Pete Townshend Live Aid guitar

The guitar played by The Who's Pete Townshend at the Live Aid concert in 1985 also will be offered by Christie's.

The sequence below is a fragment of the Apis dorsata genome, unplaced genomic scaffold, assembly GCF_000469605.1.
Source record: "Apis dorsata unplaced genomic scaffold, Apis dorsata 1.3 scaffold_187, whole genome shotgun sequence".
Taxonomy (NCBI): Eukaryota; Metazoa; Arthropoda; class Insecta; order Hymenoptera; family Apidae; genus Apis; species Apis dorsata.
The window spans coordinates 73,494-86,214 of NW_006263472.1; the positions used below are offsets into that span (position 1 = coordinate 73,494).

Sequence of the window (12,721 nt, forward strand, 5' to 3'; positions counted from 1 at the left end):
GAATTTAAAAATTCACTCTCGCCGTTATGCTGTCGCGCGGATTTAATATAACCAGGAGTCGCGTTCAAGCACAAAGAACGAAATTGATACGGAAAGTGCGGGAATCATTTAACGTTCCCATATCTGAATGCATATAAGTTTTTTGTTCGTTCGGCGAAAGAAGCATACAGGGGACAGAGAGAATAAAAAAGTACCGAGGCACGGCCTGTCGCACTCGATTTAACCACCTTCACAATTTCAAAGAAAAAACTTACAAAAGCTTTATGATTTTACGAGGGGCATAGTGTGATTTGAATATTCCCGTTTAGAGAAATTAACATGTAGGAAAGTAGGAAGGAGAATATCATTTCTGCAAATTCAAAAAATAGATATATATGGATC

• More than a dozen items donated or autographed to generate money for The Band Aid Trust. The selection is led by a Roger Giffin/Schecter guitar owned by Pete Townshend and used during The Who's set at Live Aid, Wembley Stadium, July 13, 1985 (estimate: $47,200-$78,700). Donated directly by Pete Townshend, the guitar is accompanied by a signed letter from him concerning the provenance in which he refers to the unusual way that Sir Bob Geldof convinced them to take part, stating “After heavy pressure from Bob Geldof, The Who agreed to re-form for a one-off appearance at Live Aid ... I used my Black Schecter Telecaster on the last two numbers ... It was a great day, and I'm glad I was part of it. I think The Who are one of the few acts who appeared at Live Aid and Live 8 twenty years later.” Since 1984 the Band Aid Trust has raised over $190 million to help alleviate hunger and poverty in Africa. Other featured memorabilia relates to Status Quo, Mick Jagger, Sting, Sade, Phil Collins and Pink Floyd, as well as other musicians who took part in the Live Aid and Live 8 concerts feature.